Hollywood has long tainted the image of artificial intelligence (AI) with its movies and television dramas about the hyper-intelligent machines taking over the world. However, the truth is that AI today is doing the world a lot of good, from helping us dial our smartphones hands free to allowing us to fly our aircrafts safely.
Another key area in which artificial intelligence is proving to be highly beneficial is in the prediction, detection, and prevention of criminal activities such as money laundering and identity fraud. The fact of the matter is that criminals are often more nimble than the financial organizations they victimize, which allows them to develop surprisingly agile and clever practices that take advantage of the vulnerabilities of these organizations. In this article, we’ll discuss some of the ways artificial intelligence is helping security people address this challenge.
The Scourge of Financial Crimes
Financial crimes is described as an intentional act of deceit that involves financial transactions for one’s own personal use and benefit. Often, they are committed by individuals who are highly knowledgeable about how these transactions are carried out, taking advantage of their skills or credibility to facilitate their criminal activity. Examples of financial crimes include identity theft, bank fraud, credit card fraud, scams, embezzlement, and money laundering.
With financial fraud, it is often the case that the criminals intend to blend in with actual customers who go through these transactions every day. The goal is to fly under the radar by obfuscating the data. They try to mimic the qualities of good customers, or they use automated techniques in order to facilitate cyber-attacks that make their jobs easier.
For example, they can automate the malware and phishing attacks to infect large numbers of computers and devices. Cybercriminals can then use these devices to steal customers’ personal and financial information, or they can be employed as botnets to carry out distributed denial of service (DDoS) attacks against banks. Such DDoS attacks can serve as a method of distraction, confusing IT and security personnel while acts of fraud or outright stealing of financial assets are committed in the background.
Another problematic area of regulation for banks and other financial institutions is anti-money laundering (AML). And because this particular challenge is often tied to another, more nefarious criminal activity—terrorist financing—banks have become more and more vigilant with the financial transactions that have taken place in their systems in recent years. Moreover, non-compliance to AML regulations or failing to have adequate processes to deter such activities can result in huge regulatory fines worth millions or even billions of dollars. However, while deterring, detecting, and reporting financial crimes and terrorist activities are at the top of banks’ list of priorities, they also have to protect the privacy of legitimate, law-abiding customers.
Artificial Intelligence and Machine Learning to the Rescue
When it comes to anti-money laundering, then, it is important to strike a delicate balance between signal and noise in order to help maintain the integrity of banking systems. One key area of efficiencies is the reduction of false positives in the detection of money laundering activities. False positives can run as high as 95% or more for many banks, but by using the right AML artificial intelligence solutions, a bank can reduce the rate of false positives to as low as 25% without affecting the number of suspicious activity reports.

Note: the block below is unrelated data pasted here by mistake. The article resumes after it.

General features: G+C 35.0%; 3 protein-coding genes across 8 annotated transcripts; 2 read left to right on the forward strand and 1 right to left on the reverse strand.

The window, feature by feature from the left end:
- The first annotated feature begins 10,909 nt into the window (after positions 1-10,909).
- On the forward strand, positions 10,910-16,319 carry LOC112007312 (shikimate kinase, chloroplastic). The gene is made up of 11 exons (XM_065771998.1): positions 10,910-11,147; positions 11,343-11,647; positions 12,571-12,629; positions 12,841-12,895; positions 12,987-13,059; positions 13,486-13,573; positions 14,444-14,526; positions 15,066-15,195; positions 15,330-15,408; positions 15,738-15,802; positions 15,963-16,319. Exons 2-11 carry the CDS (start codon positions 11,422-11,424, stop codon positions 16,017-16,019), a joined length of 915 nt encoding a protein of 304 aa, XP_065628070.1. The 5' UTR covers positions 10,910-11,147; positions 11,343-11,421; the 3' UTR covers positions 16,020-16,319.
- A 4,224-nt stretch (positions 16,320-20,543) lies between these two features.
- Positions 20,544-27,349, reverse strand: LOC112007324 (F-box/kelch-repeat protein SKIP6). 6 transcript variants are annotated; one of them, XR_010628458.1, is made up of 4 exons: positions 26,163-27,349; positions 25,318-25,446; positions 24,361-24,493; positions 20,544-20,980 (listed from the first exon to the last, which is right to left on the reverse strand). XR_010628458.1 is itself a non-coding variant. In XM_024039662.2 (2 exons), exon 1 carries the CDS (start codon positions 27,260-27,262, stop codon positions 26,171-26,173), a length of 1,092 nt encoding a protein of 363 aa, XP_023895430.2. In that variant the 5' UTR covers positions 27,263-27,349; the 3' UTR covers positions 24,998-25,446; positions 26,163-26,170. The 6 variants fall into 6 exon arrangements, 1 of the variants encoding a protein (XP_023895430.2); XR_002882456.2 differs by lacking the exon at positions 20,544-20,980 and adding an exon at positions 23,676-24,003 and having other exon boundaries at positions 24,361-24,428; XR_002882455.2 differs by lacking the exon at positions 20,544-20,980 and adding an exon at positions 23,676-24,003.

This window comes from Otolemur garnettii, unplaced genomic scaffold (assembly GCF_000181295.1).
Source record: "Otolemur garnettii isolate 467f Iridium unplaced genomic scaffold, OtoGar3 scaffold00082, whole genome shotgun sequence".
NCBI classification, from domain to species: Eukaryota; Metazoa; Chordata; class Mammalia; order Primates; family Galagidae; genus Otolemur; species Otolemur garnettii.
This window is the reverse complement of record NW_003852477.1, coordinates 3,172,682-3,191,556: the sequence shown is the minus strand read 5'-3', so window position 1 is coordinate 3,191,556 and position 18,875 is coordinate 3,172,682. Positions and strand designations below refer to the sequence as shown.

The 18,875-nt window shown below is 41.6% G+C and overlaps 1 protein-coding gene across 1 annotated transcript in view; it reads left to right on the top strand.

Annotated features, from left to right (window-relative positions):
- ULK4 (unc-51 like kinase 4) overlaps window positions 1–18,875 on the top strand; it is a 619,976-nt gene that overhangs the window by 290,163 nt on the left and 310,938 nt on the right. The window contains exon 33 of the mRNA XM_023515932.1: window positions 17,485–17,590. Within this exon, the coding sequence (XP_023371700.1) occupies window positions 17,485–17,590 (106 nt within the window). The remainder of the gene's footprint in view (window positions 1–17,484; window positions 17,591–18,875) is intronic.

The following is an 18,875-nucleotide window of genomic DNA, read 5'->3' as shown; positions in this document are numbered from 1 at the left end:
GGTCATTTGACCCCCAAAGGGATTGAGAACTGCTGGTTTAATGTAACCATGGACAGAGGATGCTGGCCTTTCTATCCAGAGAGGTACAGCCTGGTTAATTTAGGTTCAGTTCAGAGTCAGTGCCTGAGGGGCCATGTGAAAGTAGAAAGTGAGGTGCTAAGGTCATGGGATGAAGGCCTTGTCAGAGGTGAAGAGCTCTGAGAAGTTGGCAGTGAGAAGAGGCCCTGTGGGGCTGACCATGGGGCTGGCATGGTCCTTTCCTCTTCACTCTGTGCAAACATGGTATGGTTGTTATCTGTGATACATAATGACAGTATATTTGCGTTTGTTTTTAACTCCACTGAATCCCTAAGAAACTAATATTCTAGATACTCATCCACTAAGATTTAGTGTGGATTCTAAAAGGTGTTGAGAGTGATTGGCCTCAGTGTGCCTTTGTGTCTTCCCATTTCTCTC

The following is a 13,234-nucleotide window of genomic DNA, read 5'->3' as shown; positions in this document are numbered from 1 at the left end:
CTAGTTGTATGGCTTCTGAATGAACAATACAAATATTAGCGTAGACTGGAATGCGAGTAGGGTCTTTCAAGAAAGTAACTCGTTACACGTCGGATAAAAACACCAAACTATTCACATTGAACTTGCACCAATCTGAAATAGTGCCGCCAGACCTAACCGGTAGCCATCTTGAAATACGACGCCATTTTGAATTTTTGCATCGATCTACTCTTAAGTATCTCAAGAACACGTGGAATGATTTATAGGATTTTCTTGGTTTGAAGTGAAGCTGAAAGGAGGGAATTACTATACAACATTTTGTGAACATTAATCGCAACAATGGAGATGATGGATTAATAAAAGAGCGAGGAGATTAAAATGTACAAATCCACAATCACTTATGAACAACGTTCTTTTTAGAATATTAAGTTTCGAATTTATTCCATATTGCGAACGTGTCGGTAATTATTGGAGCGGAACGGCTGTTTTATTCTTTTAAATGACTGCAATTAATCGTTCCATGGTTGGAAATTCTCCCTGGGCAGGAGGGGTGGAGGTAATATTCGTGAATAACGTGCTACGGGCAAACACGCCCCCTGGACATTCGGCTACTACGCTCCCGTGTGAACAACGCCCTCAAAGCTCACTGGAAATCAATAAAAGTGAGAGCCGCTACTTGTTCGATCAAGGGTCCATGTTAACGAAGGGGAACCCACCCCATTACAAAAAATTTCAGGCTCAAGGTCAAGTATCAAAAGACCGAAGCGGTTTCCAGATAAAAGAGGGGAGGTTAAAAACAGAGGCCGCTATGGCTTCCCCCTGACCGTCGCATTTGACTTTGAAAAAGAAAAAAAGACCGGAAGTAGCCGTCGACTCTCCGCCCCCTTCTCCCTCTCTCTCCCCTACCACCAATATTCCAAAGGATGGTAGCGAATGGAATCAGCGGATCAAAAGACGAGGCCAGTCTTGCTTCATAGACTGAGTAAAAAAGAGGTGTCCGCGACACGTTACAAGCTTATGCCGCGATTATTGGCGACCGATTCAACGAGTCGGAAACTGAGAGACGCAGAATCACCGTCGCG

As for the problem of fraud, identity theft, and malware, financial institutions are also increasingly using AI to analyze the behaviors of both the criminals and the legitimate customers. These days, the key to detecting malware and suspicious activities lies in the analysis of both big data and small data, which is only possible with the help of self-learning technologies. This is because the landscape of financial crimes change rapidly, with criminals developing new techniques on a consistent basis.
By adopting and deploying software solutions that use machine learning—a subset of AI—financial institutions will be able to quickly identify malware and analyze abnormal user and network behaviors. One way to do this is by automatically assembling self-similar groups of customers and creating accurate predictions off these groupings. This way, security people and investigative teams are afforded enhanced resolution on each individual case.
Machine learning is also adept identifying changing patterns and suggesting updates to segments and rankings based on all these information. Because of this, delicate patterns that suggest nascent behavior are identified immediately for security personnel to consider.
Indeed, artificial intelligence and machine learning are changing the ways we tackle financial crimes. With agile and efficient AI tools on their hands, financial institutions are able to deploy a vast array of defenses that will help them protect their customers and business interests.
Byron Simpson is a qualified business/finance writer expert in investment, debt, credit cards, Passive income, financial updates. He advises in his blog finance cent.